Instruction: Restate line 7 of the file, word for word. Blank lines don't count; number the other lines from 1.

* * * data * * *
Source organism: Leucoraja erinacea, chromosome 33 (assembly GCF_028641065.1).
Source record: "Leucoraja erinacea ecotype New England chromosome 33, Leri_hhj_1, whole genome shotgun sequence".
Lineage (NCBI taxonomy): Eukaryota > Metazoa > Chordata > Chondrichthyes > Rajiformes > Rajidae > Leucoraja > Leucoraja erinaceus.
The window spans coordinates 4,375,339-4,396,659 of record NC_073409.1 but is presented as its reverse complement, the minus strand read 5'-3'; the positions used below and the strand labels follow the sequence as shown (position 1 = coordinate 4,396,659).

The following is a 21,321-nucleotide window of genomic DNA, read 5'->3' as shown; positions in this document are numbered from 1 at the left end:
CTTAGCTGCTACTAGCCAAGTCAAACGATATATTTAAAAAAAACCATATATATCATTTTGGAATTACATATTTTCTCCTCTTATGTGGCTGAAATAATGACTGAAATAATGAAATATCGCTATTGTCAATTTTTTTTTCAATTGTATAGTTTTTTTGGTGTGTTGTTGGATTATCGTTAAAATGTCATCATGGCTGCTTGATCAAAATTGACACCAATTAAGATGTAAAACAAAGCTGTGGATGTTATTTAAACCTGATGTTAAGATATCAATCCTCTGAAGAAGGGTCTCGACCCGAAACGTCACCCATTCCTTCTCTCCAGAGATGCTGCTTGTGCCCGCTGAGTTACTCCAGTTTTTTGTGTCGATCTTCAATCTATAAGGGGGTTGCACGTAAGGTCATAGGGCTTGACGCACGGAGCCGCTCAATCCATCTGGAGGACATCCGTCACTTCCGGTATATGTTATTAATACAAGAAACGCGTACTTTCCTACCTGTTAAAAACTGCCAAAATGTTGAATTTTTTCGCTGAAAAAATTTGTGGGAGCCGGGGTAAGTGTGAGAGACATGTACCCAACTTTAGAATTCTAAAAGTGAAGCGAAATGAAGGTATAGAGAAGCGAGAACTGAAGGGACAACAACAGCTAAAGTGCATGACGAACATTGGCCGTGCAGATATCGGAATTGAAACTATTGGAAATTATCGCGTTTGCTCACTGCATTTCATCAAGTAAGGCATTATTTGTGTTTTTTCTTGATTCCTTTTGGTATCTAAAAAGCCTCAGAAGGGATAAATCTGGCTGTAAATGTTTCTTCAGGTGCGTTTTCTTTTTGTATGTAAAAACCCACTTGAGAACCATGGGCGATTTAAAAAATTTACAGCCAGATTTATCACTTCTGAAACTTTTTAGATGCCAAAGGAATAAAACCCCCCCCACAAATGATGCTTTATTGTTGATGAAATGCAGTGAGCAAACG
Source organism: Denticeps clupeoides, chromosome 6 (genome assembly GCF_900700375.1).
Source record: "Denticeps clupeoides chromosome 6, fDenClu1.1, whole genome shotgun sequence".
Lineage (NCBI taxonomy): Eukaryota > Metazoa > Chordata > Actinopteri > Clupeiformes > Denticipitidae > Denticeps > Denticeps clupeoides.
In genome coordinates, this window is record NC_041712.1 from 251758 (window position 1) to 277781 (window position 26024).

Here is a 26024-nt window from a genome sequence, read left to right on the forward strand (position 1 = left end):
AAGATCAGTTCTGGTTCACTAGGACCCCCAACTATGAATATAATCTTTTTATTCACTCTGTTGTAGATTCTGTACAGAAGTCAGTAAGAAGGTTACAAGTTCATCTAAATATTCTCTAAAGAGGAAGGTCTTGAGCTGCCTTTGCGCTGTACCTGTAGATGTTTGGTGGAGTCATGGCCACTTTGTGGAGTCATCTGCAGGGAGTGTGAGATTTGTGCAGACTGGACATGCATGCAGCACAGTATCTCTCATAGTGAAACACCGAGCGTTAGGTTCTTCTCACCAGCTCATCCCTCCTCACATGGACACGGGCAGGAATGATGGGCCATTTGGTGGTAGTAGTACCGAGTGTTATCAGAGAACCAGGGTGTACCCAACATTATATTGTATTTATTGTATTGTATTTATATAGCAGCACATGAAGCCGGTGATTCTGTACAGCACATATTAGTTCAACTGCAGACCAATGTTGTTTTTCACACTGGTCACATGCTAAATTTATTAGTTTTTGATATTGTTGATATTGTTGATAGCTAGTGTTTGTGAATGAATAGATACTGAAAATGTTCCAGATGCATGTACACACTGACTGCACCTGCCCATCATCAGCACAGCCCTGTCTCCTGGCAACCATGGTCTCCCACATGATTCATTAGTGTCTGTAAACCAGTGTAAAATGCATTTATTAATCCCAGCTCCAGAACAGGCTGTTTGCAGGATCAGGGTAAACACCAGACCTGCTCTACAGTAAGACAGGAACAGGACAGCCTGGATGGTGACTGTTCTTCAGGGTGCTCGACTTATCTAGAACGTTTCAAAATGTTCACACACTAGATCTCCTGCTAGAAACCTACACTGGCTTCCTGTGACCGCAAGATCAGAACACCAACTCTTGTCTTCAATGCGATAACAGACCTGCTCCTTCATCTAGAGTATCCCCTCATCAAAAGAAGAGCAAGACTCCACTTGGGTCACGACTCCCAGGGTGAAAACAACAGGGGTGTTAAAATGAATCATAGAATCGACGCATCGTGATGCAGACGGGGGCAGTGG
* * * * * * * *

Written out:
Source organism: Denticeps clupeoides, chromosome 6 (genome assembly GCF_900700375.1).